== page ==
• Lightweight: Aluminum is one of the lightest metals available, making it a good choice for applications where weight is a concern.
  • Recyclable: Aluminum is a fully recyclable material, which can help to reduce waste and save resources.
  • Cost-effective: Aluminum alloys are often more cost-effective than other materials, such as steel or stainless steel.

If you are looking for a lightweight, corrosion-resistant, and recyclable material for your next project, consider using an aluminum alloy.

Please refer to the Google Doc for the standard composition and physical performance criteria for each grade.

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Aluminum die casting alloys are widely used in an array of industries due to their distinctive properties and benefits. Their unparalleled combination of lightweight and strength, excellent thermal conductivity, high dimensional stability, and corrosion resistance makes them ideal candidates for numerous applications in the automotive, electronics, and aerospace sectors. In this article, we’ll discuss the key factors that guide the selection of aluminum alloys for die casting and examine the materials best suited for the process.

Understanding Aluminum Die Casting

Die casting is a metal casting process that injects molten metal into a die or mold cavity under high pressure. The mold cavity is created using two hardened tool steel dies machined into shape and work similarly to injection molds.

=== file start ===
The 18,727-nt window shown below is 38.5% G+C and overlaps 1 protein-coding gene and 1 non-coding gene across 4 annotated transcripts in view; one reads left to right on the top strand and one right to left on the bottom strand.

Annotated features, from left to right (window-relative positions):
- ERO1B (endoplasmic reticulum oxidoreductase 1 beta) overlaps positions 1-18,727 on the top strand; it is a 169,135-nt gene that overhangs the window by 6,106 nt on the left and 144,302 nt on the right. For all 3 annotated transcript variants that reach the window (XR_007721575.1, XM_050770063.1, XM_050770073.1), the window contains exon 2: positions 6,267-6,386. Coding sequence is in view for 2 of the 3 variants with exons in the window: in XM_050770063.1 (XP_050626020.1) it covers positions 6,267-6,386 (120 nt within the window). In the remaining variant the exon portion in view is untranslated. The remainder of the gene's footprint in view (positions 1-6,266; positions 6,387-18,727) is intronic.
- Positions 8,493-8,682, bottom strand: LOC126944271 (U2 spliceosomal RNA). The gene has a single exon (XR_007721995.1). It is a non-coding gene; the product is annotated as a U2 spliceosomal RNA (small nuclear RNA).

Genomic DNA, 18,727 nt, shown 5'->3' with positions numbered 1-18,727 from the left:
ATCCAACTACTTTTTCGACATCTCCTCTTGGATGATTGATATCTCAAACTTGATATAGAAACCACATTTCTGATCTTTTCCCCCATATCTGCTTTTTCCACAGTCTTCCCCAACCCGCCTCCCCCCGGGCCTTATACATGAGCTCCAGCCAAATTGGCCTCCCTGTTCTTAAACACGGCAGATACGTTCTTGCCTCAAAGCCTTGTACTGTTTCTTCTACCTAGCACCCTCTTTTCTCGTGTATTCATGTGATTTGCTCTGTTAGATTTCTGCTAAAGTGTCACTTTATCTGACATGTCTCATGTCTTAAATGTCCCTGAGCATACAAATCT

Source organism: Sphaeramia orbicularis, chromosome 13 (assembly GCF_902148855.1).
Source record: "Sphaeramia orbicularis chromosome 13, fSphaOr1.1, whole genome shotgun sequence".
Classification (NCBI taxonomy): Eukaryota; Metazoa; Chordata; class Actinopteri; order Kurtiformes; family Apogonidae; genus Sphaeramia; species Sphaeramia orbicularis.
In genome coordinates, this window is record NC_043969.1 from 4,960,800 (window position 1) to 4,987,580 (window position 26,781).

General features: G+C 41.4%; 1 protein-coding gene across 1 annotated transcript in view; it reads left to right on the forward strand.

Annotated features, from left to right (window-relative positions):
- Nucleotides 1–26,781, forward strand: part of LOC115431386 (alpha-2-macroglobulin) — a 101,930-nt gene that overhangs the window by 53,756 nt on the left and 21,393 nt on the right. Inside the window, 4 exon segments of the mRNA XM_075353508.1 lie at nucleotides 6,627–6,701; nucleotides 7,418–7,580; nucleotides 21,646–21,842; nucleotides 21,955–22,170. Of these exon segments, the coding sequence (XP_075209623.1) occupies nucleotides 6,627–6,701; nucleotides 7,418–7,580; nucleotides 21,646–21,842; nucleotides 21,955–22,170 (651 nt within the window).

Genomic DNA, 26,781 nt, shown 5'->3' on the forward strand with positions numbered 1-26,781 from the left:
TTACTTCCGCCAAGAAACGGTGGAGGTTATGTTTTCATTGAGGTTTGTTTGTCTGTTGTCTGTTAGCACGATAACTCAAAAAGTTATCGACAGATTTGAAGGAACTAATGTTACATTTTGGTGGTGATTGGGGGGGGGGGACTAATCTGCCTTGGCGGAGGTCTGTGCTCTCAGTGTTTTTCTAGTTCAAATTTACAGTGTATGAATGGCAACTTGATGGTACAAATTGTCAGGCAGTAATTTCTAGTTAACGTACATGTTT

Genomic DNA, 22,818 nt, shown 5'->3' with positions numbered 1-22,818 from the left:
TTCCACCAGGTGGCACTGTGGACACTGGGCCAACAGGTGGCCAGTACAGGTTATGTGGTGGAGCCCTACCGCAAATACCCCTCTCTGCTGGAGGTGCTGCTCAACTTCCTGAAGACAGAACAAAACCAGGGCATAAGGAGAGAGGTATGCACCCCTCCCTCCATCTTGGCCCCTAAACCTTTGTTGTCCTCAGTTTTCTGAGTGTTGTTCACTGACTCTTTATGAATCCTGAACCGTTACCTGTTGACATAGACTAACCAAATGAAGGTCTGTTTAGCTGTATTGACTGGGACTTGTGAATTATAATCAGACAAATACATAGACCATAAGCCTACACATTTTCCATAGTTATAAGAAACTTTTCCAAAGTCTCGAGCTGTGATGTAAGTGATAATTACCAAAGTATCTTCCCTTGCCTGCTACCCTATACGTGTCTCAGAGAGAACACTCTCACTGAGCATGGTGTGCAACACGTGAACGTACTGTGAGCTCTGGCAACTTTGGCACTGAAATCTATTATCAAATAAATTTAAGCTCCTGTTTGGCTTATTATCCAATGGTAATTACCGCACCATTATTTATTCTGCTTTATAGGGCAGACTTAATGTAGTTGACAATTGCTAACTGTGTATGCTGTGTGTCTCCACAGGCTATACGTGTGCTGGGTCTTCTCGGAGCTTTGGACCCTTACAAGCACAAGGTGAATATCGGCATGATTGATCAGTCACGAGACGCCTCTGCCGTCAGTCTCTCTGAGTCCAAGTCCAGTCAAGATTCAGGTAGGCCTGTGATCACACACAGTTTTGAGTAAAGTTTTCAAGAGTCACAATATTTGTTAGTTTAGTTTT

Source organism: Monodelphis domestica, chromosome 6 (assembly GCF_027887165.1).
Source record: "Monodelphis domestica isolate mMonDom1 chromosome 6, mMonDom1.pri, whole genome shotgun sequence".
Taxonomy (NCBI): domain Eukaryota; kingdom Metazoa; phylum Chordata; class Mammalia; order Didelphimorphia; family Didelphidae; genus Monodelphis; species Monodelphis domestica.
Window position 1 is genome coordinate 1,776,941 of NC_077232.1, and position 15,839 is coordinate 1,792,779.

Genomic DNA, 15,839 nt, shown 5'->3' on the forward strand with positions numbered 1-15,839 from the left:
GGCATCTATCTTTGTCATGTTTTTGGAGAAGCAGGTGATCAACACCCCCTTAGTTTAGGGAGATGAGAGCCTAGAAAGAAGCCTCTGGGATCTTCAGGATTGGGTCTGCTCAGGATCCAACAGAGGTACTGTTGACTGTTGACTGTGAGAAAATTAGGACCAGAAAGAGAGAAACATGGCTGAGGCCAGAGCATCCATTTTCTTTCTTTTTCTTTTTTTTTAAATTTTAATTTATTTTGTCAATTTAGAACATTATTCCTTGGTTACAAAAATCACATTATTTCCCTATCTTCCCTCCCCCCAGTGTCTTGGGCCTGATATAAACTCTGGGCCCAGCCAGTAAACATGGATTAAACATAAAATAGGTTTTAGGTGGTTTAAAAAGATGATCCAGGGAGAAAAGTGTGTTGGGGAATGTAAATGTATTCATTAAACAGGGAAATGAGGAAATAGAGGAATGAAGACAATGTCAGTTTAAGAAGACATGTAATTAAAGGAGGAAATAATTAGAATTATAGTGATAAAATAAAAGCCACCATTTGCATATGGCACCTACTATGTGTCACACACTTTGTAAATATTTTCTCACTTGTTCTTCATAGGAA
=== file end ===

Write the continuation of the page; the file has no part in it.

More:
Aluminum alloys are particularly suitable for this process because they offer excellent fluidity, which ensures the molten metal fills the mold cavity thoroughly before solidification. Their relatively low melting point also means less energy is needed to melt them than metals like steel or iron.

Factors Influencing Aluminum Alloy Selection for Die Casting

Several key factors should be considered when choosing aluminum alloys for die casting. These include:

  1. Material Properties: Each alloy offers a unique set of mechanical, thermal, and chemical properties, which impact the part’s performance, lifespan, and functionality.
  2. Cost-effectiveness: Different alloys may have varying costs, depending on their composition and the market availability of the constituent metals.
  3. Manufacturability: Some alloys may be easier to cast and machine than others, which can influence production speed, tool wear, and overall manufacturing costs.
  4. End-use Requirements: The intended application of the die-cast part plays a significant role in selecting the alloy. For example, alloys used for parts that require high strength or corrosion resistance may be different from those used for parts that need good thermal conductivity.



In conclusion, the selection of the right aluminum alloy for die casting depends largely on the end-use requirements, cost-effectiveness, and manufacturability. Understanding the unique properties of each alloy and how they fit into specific applications is key to successful and optimal product development.